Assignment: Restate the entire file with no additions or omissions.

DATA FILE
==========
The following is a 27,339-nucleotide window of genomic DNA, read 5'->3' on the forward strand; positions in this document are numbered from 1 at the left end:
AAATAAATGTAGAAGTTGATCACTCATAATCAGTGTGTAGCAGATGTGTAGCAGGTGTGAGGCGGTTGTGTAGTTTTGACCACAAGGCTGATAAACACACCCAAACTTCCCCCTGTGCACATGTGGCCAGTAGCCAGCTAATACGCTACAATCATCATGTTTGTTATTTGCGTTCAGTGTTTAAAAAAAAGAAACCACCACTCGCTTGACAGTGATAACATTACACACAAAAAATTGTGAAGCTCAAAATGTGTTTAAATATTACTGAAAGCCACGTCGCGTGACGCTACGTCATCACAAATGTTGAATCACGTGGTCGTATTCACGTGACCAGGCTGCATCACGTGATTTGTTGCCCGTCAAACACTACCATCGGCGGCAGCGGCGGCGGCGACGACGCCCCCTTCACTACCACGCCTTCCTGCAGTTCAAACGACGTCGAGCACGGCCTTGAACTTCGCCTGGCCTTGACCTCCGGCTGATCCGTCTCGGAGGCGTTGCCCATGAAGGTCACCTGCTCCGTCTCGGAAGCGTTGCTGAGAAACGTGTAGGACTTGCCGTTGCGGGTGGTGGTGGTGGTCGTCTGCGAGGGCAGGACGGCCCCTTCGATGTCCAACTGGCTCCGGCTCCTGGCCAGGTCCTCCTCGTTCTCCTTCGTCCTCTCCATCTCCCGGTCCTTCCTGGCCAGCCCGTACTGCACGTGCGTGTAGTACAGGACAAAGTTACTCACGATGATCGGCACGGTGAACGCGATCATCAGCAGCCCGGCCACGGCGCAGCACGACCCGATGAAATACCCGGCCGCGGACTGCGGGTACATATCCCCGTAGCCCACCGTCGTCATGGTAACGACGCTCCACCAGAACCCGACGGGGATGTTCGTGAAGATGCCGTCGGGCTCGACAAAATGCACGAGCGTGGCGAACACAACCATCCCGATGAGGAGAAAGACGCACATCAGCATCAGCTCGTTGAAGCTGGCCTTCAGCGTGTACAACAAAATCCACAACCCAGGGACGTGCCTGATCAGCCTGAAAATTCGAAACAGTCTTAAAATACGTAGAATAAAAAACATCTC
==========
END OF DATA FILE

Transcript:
The following is a 27,339-nucleotide window of genomic DNA, read 5'->3' on the forward strand; positions in this document are numbered from 1 at the left end:
AAATAAATGTAGAAGTTGATCACTCATAATCAGTGTGTAGCAGATGTGTAGCAGGTGTGAGGCGGTTGTGTAGTTTTGACCACAAGGCTGATAAACACACCCAAACTTCCCCCTGTGCACATGTGGCCAGTAGCCAGCTAATACGCTACAATCATCATGTTTGTTATTTGCGTTCAGTGTTTAAAAAAAAGAAACCACCACTCGCTTGACAGTGATAACATTACACACAAAAAATTGTGAAGCTCAAAATGTGTTTAAATATTACTGAAAGCCACGTCGCGTGACGCTACGTCATCACAAATGTTGAATCACGTGGTCGTATTCACGTGACCAGGCTGCATCACGTGATTTGTTGCCCGTCAAACACTACCATCGGCGGCAGCGGCGGCGGCGACGACGCCCCCTTCACTACCACGCCTTCCTGCAGTTCAAACGACGTCGAGCACGGCCTTGAACTTCGCCTGGCCTTGACCTCCGGCTGATCCGTCTCGGAGGCGTTGCCCATGAAGGTCACCTGCTCCGTCTCGGAAGCGTTGCTGAGAAACGTGTAGGACTTGCCGTTGCGGGTGGTGGTGGTGGTCGTCTGCGAGGGCAGGACGGCCCCTTCGATGTCCAACTGGCTCCGGCTCCTGGCCAGGTCCTCCTCGTTCTCCTTCGTCCTCTCCATCTCCCGGTCCTTCCTGGCCAGCCCGTACTGCACGTGCGTGTAGTACAGGACAAAGTTACTCACGATGATCGGCACGGTGAACGCGATCATCAGCAGCCCGGCCACGGCGCAGCACGACCCGATGAAATACCCGGCCGCGGACTGCGGGTACATATCCCCGTAGCCCACCGTCGTCATGGTAACGACGCTCCACCAGAACCCGACGGGGATGTTCGTGAAGATGCCGTCGGGCTCGACAAAATGCACGAGCGTGGCGAACACAACCATCCCGATGAGGAGAAAGACGCACATCAGCATCAGCTCGTTGAAGCTGGCCTTCAGCGTGTACAACAAAATCCACAACCCAGGGACGTGCCTGATCAGCCTGAAAATTCGAAACAGTCTTAAAATACGTAGAATAAAAAACATCTC